Can political satire outpace reality? In the July 5th issue of The New York Times Book Review, novelist and journalist Ben Greenman explores how three titles take on this very question, among them Peter Carlaftes’ latest anthology THE FAKING OF THE PRESIDENT, which receives a rave review. Several contributors are given special mention in this politically-themed issue, including the collection’s closer, Carlaftes’ own story.
A brief excerpt:
For more than three years now, people have noted that real events are outstripping satire, that life has begun to intimidate art. With a president willing to say or tweet almost anything, artful exaggeration has seemed less and less possible. So what of satirical political fiction? Is it a light out of the darkness or a flickering doomed lightbulb?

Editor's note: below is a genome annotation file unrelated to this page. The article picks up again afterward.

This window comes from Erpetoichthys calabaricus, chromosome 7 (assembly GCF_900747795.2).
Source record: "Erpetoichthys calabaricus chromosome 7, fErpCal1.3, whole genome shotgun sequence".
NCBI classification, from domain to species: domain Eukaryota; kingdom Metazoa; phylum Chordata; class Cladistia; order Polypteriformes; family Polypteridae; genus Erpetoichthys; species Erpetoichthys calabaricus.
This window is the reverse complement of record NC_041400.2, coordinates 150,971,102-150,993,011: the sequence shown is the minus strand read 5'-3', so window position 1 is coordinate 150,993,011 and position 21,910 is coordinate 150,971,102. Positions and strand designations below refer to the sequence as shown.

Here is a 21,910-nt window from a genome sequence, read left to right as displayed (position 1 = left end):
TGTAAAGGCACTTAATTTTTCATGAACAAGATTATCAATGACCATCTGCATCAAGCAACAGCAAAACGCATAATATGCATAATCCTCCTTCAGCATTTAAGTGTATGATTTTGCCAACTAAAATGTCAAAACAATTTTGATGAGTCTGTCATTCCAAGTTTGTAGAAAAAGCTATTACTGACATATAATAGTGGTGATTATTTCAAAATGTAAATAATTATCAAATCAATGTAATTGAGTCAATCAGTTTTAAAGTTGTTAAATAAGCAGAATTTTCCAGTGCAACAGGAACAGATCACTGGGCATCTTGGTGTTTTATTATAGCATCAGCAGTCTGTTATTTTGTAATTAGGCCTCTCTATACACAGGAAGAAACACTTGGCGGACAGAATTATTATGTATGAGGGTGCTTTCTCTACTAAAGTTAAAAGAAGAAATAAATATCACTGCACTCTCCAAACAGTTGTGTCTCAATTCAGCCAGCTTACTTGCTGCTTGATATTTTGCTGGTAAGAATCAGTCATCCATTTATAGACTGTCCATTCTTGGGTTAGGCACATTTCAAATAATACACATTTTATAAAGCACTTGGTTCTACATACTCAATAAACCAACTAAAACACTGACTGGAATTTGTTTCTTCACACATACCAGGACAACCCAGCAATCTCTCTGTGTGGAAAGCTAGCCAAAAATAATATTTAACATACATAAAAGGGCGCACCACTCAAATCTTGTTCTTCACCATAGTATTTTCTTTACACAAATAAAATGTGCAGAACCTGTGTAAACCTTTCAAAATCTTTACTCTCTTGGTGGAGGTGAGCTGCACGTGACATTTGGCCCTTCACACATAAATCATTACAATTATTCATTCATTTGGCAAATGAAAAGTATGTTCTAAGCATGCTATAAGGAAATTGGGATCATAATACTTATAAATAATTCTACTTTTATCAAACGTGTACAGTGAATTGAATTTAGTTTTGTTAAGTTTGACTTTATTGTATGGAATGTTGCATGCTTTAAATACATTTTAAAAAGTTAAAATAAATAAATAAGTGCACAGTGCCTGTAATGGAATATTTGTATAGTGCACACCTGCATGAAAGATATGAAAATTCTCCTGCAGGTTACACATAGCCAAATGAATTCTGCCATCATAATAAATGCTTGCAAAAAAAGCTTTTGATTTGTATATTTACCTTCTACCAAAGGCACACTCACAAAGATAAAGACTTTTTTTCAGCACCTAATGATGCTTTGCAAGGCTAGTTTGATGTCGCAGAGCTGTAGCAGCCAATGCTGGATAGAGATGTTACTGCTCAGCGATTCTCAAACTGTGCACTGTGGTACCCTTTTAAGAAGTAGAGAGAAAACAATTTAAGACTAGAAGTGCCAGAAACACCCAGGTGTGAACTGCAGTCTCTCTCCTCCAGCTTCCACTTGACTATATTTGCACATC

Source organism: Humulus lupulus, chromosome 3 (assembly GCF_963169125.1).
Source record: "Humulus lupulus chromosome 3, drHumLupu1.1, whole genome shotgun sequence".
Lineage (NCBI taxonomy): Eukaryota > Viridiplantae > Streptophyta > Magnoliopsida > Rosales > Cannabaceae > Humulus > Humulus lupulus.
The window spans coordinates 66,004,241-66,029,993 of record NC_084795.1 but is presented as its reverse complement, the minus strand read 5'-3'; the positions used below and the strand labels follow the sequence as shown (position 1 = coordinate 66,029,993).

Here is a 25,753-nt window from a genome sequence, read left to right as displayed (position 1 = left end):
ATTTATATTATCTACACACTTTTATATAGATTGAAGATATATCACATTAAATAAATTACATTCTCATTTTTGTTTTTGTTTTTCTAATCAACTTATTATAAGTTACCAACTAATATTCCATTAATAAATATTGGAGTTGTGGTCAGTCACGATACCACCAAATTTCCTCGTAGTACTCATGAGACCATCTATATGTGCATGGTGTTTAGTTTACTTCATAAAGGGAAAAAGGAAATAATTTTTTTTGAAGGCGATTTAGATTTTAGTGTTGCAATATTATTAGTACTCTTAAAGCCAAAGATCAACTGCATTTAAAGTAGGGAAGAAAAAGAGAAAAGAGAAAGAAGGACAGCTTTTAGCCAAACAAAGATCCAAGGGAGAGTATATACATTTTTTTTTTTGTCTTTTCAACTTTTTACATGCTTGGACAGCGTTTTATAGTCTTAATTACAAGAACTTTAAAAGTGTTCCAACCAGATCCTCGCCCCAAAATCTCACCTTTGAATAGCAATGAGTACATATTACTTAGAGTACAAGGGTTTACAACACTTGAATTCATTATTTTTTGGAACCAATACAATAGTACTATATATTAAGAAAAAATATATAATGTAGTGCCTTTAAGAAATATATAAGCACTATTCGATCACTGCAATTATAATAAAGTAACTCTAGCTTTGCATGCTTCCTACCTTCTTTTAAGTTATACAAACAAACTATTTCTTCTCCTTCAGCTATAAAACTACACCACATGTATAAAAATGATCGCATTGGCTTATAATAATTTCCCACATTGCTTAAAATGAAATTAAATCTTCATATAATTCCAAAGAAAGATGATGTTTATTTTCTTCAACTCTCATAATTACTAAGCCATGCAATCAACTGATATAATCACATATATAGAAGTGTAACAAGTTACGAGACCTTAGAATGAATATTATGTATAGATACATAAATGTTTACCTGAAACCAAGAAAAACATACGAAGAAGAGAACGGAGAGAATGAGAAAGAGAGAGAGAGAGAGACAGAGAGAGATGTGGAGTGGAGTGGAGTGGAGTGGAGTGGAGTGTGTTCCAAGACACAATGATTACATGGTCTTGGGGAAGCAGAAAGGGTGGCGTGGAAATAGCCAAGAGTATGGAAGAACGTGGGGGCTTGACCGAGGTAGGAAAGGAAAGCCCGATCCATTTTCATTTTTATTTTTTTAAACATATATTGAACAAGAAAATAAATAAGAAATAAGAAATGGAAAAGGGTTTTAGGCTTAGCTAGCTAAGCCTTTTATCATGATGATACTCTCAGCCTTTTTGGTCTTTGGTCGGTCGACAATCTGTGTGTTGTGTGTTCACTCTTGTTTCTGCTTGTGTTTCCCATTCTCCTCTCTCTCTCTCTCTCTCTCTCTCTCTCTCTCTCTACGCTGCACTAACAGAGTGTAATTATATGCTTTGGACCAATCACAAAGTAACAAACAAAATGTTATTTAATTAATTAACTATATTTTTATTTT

“The Faking of the President” is a sequel to “The Obama Inheritance,” a 2017 anthology from the same publisher that imagined a world where various crackpot conspiracies about the Obama administration were in fact true. This time Carlaftes has widened the scope, asking authors to apply the same treatment to various presidents. The result can be scattershot, as anthologies tend to be, but a surprising number of the stories put arrows in the red or yellow….The actual present is left until last, when Carlaftes himself appears for an audacious final story about a man pitching an idea, “Shark Tank”-like, to President Trump. Read the full article!